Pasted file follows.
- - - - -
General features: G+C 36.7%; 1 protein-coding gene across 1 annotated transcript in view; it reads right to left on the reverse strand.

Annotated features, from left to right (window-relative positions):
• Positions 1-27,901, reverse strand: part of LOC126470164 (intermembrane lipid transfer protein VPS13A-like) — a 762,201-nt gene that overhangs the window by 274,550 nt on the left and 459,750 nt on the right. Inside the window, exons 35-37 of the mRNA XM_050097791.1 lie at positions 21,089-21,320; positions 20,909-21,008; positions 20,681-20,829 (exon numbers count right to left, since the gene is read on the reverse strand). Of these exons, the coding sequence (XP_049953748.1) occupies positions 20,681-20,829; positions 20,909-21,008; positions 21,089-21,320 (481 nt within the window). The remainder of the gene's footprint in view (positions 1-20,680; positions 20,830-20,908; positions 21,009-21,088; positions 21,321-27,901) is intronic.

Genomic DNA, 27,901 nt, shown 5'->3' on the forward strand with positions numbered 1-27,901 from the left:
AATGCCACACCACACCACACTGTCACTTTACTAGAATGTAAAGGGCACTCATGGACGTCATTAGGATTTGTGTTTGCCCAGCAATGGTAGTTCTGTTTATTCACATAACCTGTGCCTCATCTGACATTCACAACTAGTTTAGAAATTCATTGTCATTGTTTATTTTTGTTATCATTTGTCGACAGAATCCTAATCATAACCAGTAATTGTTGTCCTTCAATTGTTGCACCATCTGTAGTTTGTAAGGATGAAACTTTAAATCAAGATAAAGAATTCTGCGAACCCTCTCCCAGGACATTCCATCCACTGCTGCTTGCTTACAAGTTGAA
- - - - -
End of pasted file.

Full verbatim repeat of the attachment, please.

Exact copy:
General features: G+C 36.7%; 1 protein-coding gene across 1 annotated transcript in view; it reads right to left on the reverse strand.

Annotated features, from left to right (window-relative positions):
• Positions 1-27,901, reverse strand: part of LOC126470164 (intermembrane lipid transfer protein VPS13A-like) — a 762,201-nt gene that overhangs the window by 274,550 nt on the left and 459,750 nt on the right. Inside the window, exons 35-37 of the mRNA XM_050097791.1 lie at positions 21,089-21,320; positions 20,909-21,008; positions 20,681-20,829 (exon numbers count right to left, since the gene is read on the reverse strand). Of these exons, the coding sequence (XP_049953748.1) occupies positions 20,681-20,829; positions 20,909-21,008; positions 21,089-21,320 (481 nt within the window). The remainder of the gene's footprint in view (positions 1-20,680; positions 20,830-20,908; positions 21,009-21,088; positions 21,321-27,901) is intronic.

Genomic DNA, 27,901 nt, shown 5'->3' on the forward strand with positions numbered 1-27,901 from the left:
AATGCCACACCACACCACACTGTCACTTTACTAGAATGTAAAGGGCACTCATGGACGTCATTAGGATTTGTGTTTGCCCAGCAATGGTAGTTCTGTTTATTCACATAACCTGTGCCTCATCTGACATTCACAACTAGTTTAGAAATTCATTGTCATTGTTTATTTTTGTTATCATTTGTCGACAGAATCCTAATCATAACCAGTAATTGTTGTCCTTCAATTGTTGCACCATCTGTAGTTTGTAAGGATGAAACTTTAAATCAAGATAAAGAATTCTGCGAACCCTCTCCCAGGACATTCCATCCACTGCTGCTTGCTTACAAGTTGAA